The Volkswagen Group (VW) has agreed on a long-term supply deal for a key ingredient in electric vehicle (EV) batteries.
The German carmaker has signed a memorandum of understanding (MOU) with Ganfeng Lithium. Under the agreement, Ganfeng will supply lithium to the Volkswagen Group and its suppliers for the next ten years, giving VW a significant share of its lithium requirement for new EV batteries.
Stefan Sommer, Group Board Member for Components and Procurement at Volkswagen, said: ‘Over the next ten years the Group will be launching 70- plus new pure electric vehicles. That means approximately a quarter of the vehicles we deliver in 2025 will be powered by electricity. Consequently, there will be a rapid increase in our raw material demand for cell production in the coming years. We must make sure we cover this demand at an early stage. Long-term agreements like the one for lithium, a key raw material, that we have just concluded with Ganfeng are therefore of crucial strategic significance for implementing our electric offensive.’
VW says that due to the rapid expansion in electric vehicle (EV) production across the automotive industry, the global lithium demand is expected to more than double by 2023. Therefore, it considers the deal with Ganfeng an important milestone in supply security.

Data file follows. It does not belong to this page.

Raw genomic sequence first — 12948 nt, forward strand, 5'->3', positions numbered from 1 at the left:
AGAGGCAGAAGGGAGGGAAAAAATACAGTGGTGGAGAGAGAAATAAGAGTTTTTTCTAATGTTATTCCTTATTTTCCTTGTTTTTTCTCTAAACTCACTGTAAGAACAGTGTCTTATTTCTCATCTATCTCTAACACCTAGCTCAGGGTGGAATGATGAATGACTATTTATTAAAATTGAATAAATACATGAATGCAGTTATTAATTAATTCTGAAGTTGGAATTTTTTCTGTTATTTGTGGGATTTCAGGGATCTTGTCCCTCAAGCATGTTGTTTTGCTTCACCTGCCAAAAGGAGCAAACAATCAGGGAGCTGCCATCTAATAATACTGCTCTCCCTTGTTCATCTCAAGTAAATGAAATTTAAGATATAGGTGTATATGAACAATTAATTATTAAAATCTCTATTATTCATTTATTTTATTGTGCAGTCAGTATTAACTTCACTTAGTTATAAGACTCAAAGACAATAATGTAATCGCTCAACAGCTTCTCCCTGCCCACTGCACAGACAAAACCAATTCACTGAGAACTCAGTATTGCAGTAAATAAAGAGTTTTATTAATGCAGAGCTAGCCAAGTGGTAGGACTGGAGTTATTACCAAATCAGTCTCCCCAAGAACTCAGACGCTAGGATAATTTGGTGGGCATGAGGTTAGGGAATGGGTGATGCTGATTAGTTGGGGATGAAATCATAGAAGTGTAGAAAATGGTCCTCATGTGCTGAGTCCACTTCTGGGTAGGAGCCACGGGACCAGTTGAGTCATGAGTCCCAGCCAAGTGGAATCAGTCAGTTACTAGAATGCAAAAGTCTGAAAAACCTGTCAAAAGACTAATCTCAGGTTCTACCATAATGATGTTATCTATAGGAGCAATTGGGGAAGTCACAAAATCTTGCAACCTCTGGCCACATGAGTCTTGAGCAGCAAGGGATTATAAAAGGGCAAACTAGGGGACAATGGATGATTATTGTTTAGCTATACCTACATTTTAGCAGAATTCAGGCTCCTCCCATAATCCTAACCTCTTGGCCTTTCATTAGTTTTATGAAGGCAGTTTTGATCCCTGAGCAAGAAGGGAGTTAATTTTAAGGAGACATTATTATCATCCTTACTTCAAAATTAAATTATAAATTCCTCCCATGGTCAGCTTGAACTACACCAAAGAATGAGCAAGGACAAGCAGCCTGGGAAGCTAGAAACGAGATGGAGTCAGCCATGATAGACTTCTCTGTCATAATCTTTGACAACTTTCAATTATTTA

Michael Bäcker, Head of Corporate Purchasing e-Mobility at Volkswagen, explained: ‘With Ganfeng as a strategic partner we are creating a secure basis for planning capacities and costs. The strategic collaboration is the result of an extensive market analysis executed by Volkswagen’s e-Raw Material Team.
The group, including Volkswagen (VW), Audi, Porsche, Skoda and SEAT, plans to launch 70 full-electric models over the next decade, meaning around 22 million EVs will be available. This is an increase on the 15 million units across 50 models the company originally planned by 2025.
VW hit a stumbling block in 2017 following its tender for lithium supplies, by suggesting a market figure lower than that expected by mining companies in the Democratic Republic of Congo.
Meanwhile, SK Innovation is in talks with VW to set up a separate battery-making joint venture (JV), reports news agency Reuters.
The South Korean oil company is looking to expand its involvement in EVs and feels it is lagging behind technology companies LG Chem and Samsung in the area.
‘Compared with rivals, we’ve been matching or exceeding investment in the area since last year,’ YS Yoon, president of SK Innovation’s battery business, said in an interview. ‘We tried to find the right moment for massive investment.’
The JV would be the first in which Volkswagen, one of the world’s biggest automakers, will be co-investing in battery production, similar to the joint battery investment of Panasonic and US EV maker Tesla, analysts said.
‘We are considering an investment in a battery manufacturer in order to reinforce our electrification offensive and build up the necessary know-how,’ Volkswagen said in a statement to Reuters.